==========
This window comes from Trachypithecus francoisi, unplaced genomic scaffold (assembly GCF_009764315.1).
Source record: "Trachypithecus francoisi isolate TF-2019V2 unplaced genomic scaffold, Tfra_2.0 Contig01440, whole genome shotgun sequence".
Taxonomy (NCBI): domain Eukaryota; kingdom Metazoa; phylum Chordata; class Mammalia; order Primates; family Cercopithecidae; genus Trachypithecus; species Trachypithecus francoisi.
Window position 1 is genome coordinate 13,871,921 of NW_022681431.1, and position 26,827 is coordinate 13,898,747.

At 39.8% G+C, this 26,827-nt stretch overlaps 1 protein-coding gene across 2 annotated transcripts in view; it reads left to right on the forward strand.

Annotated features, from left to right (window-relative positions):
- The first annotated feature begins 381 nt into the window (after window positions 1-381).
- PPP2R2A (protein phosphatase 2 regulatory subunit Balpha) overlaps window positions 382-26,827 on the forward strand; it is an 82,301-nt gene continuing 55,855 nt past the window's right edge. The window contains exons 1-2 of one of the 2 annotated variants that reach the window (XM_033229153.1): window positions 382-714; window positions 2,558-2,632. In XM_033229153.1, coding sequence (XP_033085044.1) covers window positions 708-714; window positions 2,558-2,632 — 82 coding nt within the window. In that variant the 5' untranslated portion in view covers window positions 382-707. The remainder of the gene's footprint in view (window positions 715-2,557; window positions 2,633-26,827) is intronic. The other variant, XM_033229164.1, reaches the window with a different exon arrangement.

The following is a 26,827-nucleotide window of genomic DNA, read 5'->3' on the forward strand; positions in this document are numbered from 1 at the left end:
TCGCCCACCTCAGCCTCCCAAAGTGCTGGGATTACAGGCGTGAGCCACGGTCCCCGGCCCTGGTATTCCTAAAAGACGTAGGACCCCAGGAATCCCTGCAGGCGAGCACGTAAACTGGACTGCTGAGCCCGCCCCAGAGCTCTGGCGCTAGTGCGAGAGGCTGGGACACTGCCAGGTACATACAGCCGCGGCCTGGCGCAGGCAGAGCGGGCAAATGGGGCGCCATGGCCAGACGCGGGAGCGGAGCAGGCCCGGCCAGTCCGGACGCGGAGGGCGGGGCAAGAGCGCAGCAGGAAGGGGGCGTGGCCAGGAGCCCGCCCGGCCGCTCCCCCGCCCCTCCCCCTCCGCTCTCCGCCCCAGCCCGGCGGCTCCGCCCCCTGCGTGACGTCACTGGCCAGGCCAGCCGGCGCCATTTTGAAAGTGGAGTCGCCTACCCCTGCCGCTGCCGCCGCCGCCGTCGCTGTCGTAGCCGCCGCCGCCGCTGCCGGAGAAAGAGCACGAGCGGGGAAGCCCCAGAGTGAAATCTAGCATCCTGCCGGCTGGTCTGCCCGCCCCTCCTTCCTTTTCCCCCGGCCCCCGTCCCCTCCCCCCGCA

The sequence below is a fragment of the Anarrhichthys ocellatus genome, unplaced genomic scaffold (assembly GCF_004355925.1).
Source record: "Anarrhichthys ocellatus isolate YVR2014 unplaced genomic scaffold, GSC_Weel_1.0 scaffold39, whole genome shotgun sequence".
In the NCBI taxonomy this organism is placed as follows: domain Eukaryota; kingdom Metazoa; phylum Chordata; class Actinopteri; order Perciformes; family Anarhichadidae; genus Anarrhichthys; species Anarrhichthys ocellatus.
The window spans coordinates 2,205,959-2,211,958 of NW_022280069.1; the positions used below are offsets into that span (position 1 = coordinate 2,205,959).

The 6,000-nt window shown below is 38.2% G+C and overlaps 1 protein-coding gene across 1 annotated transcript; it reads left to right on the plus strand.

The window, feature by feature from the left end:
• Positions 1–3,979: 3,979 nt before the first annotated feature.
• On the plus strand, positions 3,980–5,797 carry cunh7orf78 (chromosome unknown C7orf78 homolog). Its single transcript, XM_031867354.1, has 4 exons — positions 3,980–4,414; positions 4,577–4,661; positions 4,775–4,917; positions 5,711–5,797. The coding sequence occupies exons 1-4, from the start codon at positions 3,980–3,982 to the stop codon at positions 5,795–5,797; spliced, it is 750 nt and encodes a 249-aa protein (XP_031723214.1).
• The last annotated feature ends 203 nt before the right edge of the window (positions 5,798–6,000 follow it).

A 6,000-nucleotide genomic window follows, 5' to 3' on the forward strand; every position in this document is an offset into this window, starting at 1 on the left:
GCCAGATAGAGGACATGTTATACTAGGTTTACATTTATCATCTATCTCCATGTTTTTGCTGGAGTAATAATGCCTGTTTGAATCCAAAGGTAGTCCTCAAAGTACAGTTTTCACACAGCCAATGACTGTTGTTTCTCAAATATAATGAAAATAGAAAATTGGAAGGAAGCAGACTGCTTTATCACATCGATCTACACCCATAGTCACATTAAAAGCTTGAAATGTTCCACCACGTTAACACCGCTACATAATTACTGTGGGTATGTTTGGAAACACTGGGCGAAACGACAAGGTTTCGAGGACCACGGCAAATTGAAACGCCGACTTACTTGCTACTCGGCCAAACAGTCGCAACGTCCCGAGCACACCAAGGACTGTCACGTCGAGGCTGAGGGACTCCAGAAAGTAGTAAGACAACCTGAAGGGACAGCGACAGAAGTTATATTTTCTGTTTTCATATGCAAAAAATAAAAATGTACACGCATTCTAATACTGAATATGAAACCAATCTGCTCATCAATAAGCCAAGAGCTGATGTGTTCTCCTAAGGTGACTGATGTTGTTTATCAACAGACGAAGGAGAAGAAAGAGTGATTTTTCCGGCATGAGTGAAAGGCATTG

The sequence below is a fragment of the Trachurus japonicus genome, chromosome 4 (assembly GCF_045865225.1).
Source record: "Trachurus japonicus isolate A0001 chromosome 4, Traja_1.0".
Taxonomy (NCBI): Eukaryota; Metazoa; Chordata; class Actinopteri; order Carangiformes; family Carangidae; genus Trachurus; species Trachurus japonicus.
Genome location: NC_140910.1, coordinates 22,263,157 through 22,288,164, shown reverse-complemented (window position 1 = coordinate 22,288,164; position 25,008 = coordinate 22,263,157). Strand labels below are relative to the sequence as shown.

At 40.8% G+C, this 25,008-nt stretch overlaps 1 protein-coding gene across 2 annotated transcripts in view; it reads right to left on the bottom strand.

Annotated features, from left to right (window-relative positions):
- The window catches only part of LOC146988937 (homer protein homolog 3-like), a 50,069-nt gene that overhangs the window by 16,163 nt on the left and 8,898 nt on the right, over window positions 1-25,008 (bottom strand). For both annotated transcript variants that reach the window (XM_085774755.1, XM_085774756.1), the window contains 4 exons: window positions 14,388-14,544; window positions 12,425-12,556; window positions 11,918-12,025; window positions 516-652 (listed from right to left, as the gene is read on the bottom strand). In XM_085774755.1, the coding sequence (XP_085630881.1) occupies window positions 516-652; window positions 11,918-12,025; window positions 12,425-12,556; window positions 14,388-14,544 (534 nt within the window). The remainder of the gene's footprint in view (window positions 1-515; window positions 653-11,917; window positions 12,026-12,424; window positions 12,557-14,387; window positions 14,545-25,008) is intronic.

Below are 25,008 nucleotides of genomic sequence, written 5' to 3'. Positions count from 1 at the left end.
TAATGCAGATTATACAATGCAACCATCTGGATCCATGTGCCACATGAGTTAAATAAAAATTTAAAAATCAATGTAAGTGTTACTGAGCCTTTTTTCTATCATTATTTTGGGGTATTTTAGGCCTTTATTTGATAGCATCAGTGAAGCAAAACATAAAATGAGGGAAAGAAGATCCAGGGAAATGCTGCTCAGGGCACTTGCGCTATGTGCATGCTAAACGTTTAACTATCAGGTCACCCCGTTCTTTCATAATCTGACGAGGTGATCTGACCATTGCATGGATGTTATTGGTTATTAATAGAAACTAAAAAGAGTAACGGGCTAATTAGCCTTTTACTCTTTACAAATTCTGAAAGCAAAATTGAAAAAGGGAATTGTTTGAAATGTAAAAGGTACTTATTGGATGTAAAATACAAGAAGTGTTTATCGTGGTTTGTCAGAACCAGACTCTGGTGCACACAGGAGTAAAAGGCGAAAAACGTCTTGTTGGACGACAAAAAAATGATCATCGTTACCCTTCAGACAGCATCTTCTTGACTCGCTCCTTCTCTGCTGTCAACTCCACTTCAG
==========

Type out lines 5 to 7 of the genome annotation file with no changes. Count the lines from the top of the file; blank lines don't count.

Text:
At 39.8% G+C, this 26,827-nt stretch overlaps 1 protein-coding gene across 2 annotated transcripts in view; it reads left to right on the forward strand.

Annotated features, from left to right (window-relative positions):
- The first annotated feature begins 381 nt into the window (after window positions 1-381).